In today's business environment, greed for data is good. Across the world, businesses have begun to stockpile data. They understand that data is their new asset. As a consequence, data from a variety of sources such as sensors and cameras (industrial, medical, public safety), transactions (ATM, credit cards, shopping), online exhaust (website interactions), social interaction, open data (weather, public transport schedules), historic data (demographic profiles, educational records, insurance claims, immigration archives, etc.), production and enterprise data (suppliers, employees) are being captured. Research firm IDC has predicted that the Big Data market will grow revenue at 31.7% a year until it hits $23.8 billion in 2016. This number excludes revenues from analytics, SaaS applications and products that pivot and leverage data.
So now we have tons of data crawling out of every nook and crevice of business. And it is making its way into sophisticated data warehouses. We know that all this useful data is sitting in our backyard – or in a handy Cloud – waiting to transform business and the way we work. But there is a problem: the data is in various formats, the database has problems of consistency, availability or partition tolerance, and you discover that you are looking up one key to acquire another key to acquire the next leading to accessibility issues when it comes to lightning fast analytics. And 'lightning fast' is what you really need in a business environment like retail which is 24X7, across multiple channels and different geos where customers expect instant responses. What you need is a way to unify the data as well as bring you analytics strategy closer to it.
What is your data analytics strategy? Does it include acquiring Data Scientists to ply through mountains of data to deliver business insights? Or does it include pre-fabricated and re-usable algorithms and frameworks that anyone in business can use to extract insight?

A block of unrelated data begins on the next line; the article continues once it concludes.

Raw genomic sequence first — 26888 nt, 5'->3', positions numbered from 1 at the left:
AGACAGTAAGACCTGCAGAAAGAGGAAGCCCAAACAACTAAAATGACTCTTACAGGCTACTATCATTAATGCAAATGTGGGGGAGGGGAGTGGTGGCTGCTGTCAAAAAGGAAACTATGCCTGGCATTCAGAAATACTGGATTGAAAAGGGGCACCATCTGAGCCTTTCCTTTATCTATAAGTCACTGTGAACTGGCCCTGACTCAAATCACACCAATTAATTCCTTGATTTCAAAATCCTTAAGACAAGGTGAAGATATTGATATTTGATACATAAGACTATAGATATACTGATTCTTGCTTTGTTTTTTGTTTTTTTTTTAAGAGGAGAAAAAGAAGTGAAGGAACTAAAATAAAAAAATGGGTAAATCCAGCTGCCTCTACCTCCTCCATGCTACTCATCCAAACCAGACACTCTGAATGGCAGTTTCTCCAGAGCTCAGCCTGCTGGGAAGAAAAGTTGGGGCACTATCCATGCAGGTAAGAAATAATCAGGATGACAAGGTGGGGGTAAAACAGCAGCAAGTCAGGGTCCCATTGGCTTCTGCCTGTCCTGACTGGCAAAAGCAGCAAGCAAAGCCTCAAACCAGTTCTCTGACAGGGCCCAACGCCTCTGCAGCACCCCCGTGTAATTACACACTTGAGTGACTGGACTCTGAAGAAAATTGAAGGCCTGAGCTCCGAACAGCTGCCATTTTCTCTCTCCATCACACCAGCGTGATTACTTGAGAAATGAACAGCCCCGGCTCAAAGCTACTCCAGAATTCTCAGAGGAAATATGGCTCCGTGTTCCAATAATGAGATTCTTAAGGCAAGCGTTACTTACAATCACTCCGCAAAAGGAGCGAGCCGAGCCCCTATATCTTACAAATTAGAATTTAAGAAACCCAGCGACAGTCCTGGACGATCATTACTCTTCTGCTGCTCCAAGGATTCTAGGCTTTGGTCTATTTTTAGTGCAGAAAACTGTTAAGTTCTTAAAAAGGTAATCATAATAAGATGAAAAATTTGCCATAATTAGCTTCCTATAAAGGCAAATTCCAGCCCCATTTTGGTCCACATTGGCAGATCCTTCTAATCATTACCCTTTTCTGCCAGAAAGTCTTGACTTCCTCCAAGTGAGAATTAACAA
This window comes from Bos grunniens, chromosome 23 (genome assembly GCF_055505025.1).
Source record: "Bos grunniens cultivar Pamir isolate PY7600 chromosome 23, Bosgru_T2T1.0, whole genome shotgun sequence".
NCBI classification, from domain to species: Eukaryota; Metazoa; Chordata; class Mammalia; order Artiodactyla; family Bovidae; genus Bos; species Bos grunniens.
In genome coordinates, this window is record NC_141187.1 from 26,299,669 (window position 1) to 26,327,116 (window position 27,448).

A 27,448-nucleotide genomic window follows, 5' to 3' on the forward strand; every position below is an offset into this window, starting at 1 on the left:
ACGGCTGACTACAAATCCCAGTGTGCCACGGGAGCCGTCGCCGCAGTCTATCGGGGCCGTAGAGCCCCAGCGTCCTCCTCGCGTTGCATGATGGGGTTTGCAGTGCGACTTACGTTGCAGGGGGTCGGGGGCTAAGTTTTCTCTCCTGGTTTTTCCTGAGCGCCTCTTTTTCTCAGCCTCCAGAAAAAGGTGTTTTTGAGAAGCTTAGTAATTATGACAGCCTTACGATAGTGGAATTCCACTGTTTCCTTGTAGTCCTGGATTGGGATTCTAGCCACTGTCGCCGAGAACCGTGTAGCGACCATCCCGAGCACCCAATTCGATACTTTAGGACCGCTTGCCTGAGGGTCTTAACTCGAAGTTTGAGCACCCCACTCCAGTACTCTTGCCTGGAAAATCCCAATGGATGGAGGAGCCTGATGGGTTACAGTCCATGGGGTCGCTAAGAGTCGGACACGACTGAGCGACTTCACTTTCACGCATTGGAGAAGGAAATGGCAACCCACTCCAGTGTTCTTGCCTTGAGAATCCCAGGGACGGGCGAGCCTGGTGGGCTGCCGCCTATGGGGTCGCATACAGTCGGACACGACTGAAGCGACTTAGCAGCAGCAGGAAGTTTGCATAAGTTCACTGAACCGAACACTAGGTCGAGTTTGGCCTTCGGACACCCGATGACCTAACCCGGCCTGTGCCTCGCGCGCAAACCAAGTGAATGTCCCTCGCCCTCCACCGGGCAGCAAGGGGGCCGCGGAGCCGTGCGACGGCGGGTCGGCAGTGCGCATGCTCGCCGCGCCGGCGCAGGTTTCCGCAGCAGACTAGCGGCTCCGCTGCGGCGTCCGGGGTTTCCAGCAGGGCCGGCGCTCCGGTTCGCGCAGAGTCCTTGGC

One of the biggest barriers to leveraging data has been the tools and skills required to extract insight. These tools and skills have lowered the ROI on data, made adoption of these technologies difficult and in several instances, despite significant investments, the complexities involved have led to failure. To us, simplifying the data-analytics relationship represents the first step to unifying your Big Data and analytics strategy.
Just as business users could deploy spreadsheets to manage their data – without intervention from the IT department to run the spreadsheets – can your teams deploy analytics engines to manage Big Data? Can the talk of data connectors, clustering, in-memory computing, R code and predictive modeling be minimized? In short, can the CFO and his team monitoring costs or the marketing team addressing new customers with fresh campaigns bring together data from 20 different sources in multiple formats – at rest and in motion – at the click of a button and publish actionable decisions with confidence across the enterprise?
The point here is that Big Data and analytics strategy need to empower your team – from back office to check-out counter – without having to wait for the gurus of analytics in the enterprise.